(Miss Jacqueline gives me “the eye” as soon as I arrive at the barn on Tuesday morning / Photo by Gene McLean)

(Just love her looks and glances. My girl.)

(Miss J enjoys her soapy bath after her morning work.)

Editor’s Note:

The old-timers and the “hard boots” had a term they used early and often when they noticed that one of their horse pupils was feeling really good and acting even better.

Before the horse ever took a step out of the stall, the old-timers knew what was up. Before the horse could even make the track and jog off toward another day of work, the hard boots knew their horse better than the horse knew themselves. Even before nature could tip you off by allowing the dapples to pop out of the horse’s spring-time coat, the grisly veterans could tell — although few would tell you.

The casual barn goer would pose the question:

“How is (insert the horse’s name here) doing?”

The old-timer hard boot would spit a little sliver of tobacco juice on the ground, in-between the leather, zip-tie shoes, and grin.

In a manner of full-disclosure — which few hard boots ever gave and when they did, you took special attention and interest — they would simply say:

“Jumping out of their skin.”

Enough said.

That phrase, my friends, is music to the owner’s ears.

That sentence, my friends, is spring to a fan’s step.

That collection of five simple words, my friends, means who can wander to the betting window. With both fists armed and ready.

On Tuesday morning, our 3-year-old filly Miss Jacqueline — who has not raced since last November, when she won her debut outing at Churchill Downs — was jumping.

On this Tuesday, Miss J’s skin was no match for her bounce and energy.

On this Tuesday, Miss Jacqueline was “jumping out of her skin.”

Too bad we don’t have a Kentucky racetrack or any racing jurisdiction near-by that is allowing horses to do what they are born to do — run and race — right now. Too bad that we now have a horse really ready to do her best, and we have to do our best to stay patient and calm.

We are sitting on go. With nowhere to go.

But it is sure fun to see your horse when he/she is happy and feeling good. So fun to see he/she play and prance.

On Tuesday, Miss Jacqueline’s eye burned just a bit more clear and bright.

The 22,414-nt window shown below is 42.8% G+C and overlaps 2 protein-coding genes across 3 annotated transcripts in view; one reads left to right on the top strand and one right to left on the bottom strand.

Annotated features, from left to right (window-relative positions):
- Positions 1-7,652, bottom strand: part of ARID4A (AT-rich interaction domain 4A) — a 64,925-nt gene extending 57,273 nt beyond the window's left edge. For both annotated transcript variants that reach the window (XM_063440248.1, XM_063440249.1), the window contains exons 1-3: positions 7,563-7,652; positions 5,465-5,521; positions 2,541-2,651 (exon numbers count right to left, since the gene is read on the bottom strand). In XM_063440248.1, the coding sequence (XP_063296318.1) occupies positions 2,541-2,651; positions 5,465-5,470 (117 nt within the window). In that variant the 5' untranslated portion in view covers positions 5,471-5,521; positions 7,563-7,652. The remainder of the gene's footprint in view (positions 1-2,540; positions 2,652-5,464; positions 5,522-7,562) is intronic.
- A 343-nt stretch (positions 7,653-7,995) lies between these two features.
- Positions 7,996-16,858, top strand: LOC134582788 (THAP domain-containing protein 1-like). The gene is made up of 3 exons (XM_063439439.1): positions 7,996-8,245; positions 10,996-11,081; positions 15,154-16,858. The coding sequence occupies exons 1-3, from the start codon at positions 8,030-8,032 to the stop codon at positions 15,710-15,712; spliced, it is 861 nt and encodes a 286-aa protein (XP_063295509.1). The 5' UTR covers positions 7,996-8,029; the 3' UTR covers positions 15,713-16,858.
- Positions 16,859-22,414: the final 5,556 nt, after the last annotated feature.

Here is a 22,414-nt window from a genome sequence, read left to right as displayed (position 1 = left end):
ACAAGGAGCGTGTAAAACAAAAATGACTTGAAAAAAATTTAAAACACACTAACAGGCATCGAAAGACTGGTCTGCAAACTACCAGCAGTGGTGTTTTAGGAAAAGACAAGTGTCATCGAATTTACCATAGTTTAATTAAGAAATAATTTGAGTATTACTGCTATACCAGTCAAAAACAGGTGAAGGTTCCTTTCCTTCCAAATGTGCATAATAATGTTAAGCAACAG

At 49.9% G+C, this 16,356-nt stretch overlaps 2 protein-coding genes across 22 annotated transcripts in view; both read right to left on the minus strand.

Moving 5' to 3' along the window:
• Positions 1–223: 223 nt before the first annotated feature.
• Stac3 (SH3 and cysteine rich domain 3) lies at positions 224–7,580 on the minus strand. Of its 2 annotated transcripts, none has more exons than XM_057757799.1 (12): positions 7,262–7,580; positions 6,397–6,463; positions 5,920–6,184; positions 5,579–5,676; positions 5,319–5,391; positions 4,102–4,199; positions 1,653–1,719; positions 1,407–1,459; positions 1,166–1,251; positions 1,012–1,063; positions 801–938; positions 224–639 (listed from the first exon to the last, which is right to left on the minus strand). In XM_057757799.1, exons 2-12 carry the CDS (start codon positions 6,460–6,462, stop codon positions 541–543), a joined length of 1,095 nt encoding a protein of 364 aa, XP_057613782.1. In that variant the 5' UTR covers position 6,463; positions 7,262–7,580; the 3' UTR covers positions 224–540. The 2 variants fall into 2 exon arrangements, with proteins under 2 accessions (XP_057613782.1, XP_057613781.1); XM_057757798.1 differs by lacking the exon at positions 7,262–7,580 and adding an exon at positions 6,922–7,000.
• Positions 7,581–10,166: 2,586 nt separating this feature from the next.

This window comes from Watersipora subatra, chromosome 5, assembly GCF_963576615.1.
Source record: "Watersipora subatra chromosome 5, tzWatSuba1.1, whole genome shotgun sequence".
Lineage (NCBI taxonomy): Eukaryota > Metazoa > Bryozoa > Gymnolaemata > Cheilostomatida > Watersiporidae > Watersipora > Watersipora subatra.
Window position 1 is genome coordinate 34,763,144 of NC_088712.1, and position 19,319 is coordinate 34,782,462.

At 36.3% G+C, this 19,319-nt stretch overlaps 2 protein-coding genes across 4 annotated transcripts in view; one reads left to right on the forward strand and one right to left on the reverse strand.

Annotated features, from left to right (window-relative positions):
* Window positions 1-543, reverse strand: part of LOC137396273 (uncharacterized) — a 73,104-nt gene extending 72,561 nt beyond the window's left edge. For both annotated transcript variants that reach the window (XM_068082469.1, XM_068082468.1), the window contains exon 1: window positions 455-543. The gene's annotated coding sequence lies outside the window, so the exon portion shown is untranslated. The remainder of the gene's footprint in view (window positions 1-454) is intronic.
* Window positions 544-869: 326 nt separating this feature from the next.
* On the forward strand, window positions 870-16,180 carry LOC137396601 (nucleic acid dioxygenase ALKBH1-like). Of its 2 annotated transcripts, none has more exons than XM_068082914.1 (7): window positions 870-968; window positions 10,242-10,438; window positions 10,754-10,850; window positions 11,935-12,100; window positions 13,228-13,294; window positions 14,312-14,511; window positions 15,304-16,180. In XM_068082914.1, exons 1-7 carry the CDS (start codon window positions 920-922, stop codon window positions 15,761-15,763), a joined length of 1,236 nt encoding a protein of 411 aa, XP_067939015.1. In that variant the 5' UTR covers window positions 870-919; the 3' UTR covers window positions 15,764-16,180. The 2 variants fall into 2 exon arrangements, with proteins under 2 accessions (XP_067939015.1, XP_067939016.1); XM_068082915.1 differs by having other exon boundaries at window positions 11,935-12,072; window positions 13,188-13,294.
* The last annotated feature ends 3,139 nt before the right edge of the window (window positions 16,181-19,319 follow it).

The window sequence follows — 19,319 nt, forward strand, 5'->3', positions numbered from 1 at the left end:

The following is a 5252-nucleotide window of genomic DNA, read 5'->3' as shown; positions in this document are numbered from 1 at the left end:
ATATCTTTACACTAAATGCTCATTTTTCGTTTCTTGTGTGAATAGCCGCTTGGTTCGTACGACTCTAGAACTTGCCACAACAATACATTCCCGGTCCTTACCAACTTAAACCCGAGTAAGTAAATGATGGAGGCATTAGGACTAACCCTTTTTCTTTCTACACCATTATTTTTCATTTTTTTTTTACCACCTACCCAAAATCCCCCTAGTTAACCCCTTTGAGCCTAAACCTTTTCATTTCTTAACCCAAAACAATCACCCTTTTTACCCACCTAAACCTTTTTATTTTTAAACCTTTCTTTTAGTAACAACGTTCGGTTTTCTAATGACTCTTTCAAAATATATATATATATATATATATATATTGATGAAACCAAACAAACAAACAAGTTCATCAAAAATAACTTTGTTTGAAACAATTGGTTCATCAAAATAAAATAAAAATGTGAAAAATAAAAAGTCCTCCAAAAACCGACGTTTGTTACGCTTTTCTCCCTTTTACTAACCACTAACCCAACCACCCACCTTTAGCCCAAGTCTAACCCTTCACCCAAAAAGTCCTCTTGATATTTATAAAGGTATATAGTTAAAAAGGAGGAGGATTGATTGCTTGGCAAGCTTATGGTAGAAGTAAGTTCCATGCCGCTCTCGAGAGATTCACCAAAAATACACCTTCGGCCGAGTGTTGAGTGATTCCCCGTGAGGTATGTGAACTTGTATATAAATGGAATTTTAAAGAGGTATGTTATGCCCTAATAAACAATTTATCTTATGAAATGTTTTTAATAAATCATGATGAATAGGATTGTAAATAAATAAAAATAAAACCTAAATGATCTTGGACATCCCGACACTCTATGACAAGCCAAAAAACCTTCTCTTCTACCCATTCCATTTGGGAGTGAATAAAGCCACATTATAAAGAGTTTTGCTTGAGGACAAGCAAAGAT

On Tuesday, Miss Jacqueline’s bounce onto the track was just a tad more energetic and full of both piss and vinegar.

On Tuesday, Miss Jacqueline forced her trainer — Stephen Lyster — to wander over and hold her steady while her groom gave her a bubble bath. Miss J was too much for the hot walker to hold.

On Tuesday, Miss Jacqueline took a break from her morning graze, to do her best circus act — where she would rear up, stand on her back legs, and let out a yelp. It was her time to tell the whole wide world who she is and how she feels.

On Tuesday, Miss Jacqueline was “jumping out of her skin.”

It may be a few more days before someone, somewhere decides we can all go back to racing in Kentucky. God only knows this process has been a whole lot more stressful than it should be. Doing it already at Oaklawn Park. Doing it now at Gulfstream Park. Doing it already at Tampa Bay Downs. Doing it, for God’s sake, in both Nebraska and Oklahoma.

But I know of one horse, in particular, and a couple of people who are ready to do it again in the one place that is known as the “Horse Capitol of the World.”

On this Tuesday, we are “jumping out of our skin,” too.

And, especially in these crazy days and times?

It is exactly why I own a racehorse.

Today, Miss Jacqueline made the world — and all its’ troubles — go right away. And, just for a few minutes, we could relish in the thought that the world may be jumping out of its’ skin in the near future — too.

Miss J Works — 42820

(Here’s a link to Miss Jacqueline’s work this morning at The Thoroughbred Center in Lexington)

(That’s my girl. Sweet thing.)